November 12 -  NOON Steering Committee Meeting, 7-8:30 pm, Syracuse Peace Council, open. Since new people often have a lot of questions, we recommend talking with Carol Baum, Syracuse Peace Council Staff (315-472-5478315-472-5478 , carol@peacecouncil.net) or Sue Eiholzer, NOON Volunteer (315-492-2684315-492-2684 , rsue@twcny.rr.com) before the meeting.

November 19 - Doctrine of Discovery Study Group, 7 pm at Friends Meeting House, 821 Euclid Avenue, Syracuse NY 13210. It is directly across from the Westcott Community Center. Parking is available in the rear. Contact Joan Cope Savage at jcopesa1@twcny.rr.com or 315- 415-4290315- 415-4290  for further information.

November 19 or 20 - Shaleshock CNY, 6 pm, Community Room, Onondaga Free Library. (Shaleshock usually meets on the 3rd Wednesday. Due to a room conflict it has sometimes been moved up to Tuesday. Check with library.) Meeting on local hydrofracking efforts. shaleshockcny.org/index.html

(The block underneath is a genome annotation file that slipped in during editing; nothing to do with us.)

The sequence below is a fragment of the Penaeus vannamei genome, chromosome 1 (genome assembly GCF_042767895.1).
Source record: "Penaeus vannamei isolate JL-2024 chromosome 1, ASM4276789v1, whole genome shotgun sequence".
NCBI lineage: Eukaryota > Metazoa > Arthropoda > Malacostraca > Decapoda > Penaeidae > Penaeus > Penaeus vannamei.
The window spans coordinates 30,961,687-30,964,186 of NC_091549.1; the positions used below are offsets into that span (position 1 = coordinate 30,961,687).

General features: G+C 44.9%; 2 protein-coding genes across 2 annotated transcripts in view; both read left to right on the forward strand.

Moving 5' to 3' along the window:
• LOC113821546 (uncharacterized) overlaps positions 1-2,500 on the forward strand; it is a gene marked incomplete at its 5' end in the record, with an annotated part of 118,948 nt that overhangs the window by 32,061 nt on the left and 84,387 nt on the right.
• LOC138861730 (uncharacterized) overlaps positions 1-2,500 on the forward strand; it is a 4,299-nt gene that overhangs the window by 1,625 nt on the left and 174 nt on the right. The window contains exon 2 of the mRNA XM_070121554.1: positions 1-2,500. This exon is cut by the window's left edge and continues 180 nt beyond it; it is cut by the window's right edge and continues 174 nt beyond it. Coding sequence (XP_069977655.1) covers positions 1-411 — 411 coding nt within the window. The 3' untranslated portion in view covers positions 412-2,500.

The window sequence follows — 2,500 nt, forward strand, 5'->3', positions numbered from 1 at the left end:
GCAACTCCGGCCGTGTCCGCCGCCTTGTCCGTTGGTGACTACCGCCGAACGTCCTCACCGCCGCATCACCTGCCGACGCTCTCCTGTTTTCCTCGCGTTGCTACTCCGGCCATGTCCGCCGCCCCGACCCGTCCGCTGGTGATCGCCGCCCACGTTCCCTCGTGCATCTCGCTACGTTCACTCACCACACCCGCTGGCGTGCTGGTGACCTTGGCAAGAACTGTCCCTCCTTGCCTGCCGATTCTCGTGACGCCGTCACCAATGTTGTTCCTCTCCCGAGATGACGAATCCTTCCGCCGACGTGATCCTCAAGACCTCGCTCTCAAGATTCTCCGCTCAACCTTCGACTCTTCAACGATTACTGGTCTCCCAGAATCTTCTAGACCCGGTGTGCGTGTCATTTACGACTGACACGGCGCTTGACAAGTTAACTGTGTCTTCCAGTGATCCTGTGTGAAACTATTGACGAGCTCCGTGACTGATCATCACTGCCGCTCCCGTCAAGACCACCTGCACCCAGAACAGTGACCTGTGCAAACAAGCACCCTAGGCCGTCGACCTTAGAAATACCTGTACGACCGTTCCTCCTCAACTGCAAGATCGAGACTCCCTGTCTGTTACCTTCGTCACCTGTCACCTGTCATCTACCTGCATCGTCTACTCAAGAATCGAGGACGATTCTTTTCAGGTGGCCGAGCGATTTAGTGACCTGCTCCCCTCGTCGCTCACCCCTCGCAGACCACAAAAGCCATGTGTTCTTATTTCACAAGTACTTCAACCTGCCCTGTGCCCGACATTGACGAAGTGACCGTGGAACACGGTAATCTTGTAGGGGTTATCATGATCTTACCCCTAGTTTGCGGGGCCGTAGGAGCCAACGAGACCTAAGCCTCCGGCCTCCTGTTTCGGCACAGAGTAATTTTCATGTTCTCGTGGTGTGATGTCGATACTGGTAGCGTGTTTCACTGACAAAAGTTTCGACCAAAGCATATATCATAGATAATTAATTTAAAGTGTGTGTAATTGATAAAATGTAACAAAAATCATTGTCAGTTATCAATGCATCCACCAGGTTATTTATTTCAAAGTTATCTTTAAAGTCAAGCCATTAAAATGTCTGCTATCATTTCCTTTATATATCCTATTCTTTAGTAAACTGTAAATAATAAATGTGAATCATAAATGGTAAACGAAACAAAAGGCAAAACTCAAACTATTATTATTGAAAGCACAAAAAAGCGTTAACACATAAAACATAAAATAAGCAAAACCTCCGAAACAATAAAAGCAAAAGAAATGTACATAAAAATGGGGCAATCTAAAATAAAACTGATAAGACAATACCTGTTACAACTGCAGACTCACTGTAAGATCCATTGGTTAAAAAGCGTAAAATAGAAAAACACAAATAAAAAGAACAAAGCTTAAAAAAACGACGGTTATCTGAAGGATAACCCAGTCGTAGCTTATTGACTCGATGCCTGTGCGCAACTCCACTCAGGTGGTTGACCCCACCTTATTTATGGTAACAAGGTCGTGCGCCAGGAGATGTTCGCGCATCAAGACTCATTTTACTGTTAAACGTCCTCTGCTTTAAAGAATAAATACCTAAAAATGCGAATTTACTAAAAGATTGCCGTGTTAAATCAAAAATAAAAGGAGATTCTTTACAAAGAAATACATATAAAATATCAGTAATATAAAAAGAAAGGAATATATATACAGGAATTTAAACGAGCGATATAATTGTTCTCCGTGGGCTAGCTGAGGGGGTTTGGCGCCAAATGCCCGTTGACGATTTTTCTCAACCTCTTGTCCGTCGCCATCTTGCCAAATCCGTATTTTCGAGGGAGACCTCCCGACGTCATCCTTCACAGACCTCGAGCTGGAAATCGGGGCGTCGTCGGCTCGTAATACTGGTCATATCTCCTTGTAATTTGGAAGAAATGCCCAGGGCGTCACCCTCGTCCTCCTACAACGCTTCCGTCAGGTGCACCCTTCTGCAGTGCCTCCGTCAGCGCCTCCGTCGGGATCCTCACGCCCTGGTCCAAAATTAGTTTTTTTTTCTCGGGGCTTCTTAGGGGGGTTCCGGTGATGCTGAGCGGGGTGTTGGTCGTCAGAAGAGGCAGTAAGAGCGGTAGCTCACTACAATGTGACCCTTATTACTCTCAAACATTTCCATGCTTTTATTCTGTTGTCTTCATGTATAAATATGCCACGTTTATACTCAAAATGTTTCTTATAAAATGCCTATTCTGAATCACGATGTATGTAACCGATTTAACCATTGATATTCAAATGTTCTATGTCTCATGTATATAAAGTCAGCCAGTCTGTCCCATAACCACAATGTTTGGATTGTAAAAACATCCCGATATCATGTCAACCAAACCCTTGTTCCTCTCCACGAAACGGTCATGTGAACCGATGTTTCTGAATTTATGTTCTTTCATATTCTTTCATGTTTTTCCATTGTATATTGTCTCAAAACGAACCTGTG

November 14/15, Listening to the Wampum Symposium, SU, Le Moyne College, and Onondaga Community College (OCC). The conference will present information about the contact between Jesuits and Onondaga in 1653 and 1657-8 from multiple perspectives, including those of Jesuit, Haudenosaunee ("€œPeople of the Longhouse,"€ or Iroquois), and colonial-era scholars. The symposium will examine questions related to the role and meaning of wampum in Haudenosaunee culture, as well as how to include wampum into what constitutes an authoritative version of history. Free and open to the public.
For details: